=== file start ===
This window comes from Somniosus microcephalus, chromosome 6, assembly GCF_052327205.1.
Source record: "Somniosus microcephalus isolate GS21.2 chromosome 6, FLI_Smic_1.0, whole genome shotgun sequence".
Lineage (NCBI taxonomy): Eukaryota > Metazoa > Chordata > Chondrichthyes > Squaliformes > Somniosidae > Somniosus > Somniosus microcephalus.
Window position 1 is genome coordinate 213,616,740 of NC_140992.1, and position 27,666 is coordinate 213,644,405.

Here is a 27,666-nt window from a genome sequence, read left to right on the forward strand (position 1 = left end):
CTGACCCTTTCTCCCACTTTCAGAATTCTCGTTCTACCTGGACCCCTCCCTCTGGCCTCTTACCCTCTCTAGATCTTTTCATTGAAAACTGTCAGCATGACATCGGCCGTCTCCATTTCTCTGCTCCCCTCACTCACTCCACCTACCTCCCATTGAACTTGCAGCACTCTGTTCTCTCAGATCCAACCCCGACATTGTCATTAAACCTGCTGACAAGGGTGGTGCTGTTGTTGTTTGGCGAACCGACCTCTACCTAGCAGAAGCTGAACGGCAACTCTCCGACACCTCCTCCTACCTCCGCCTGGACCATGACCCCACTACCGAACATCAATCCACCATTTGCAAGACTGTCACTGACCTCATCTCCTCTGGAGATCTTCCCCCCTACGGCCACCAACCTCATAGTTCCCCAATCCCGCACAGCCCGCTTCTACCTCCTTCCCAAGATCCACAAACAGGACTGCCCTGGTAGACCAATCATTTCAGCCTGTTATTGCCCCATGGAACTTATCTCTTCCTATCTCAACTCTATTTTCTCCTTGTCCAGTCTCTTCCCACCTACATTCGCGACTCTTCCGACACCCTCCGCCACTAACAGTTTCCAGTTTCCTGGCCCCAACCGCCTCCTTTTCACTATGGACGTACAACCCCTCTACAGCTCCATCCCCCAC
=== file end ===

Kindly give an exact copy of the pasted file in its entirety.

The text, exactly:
This window comes from Somniosus microcephalus, chromosome 6, assembly GCF_052327205.1.
Source record: "Somniosus microcephalus isolate GS21.2 chromosome 6, FLI_Smic_1.0, whole genome shotgun sequence".
Lineage (NCBI taxonomy): Eukaryota > Metazoa > Chordata > Chondrichthyes > Squaliformes > Somniosidae > Somniosus > Somniosus microcephalus.
Window position 1 is genome coordinate 213,616,740 of NC_140992.1, and position 27,666 is coordinate 213,644,405.

Here is a 27,666-nt window from a genome sequence, read left to right on the forward strand (position 1 = left end):
CTGACCCTTTCTCCCACTTTCAGAATTCTCGTTCTACCTGGACCCCTCCCTCTGGCCTCTTACCCTCTCTAGATCTTTTCATTGAAAACTGTCAGCATGACATCGGCCGTCTCCATTTCTCTGCTCCCCTCACTCACTCCACCTACCTCCCATTGAACTTGCAGCACTCTGTTCTCTCAGATCCAACCCCGACATTGTCATTAAACCTGCTGACAAGGGTGGTGCTGTTGTTGTTTGGCGAACCGACCTCTACCTAGCAGAAGCTGAACGGCAACTCTCCGACACCTCCTCCTACCTCCGCCTGGACCATGACCCCACTACCGAACATCAATCCACCATTTGCAAGACTGTCACTGACCTCATCTCCTCTGGAGATCTTCCCCCCTACGGCCACCAACCTCATAGTTCCCCAATCCCGCACAGCCCGCTTCTACCTCCTTCCCAAGATCCACAAACAGGACTGCCCTGGTAGACCAATCATTTCAGCCTGTTATTGCCCCATGGAACTTATCTCTTCCTATCTCAACTCTATTTTCTCCTTGTCCAGTCTCTTCCCACCTACATTCGCGACTCTTCCGACACCCTCCGCCACTAACAGTTTCCAGTTTCCTGGCCCCAACCGCCTCCTTTTCACTATGGACGTACAACCCCTCTACAGCTCCATCCCCCAC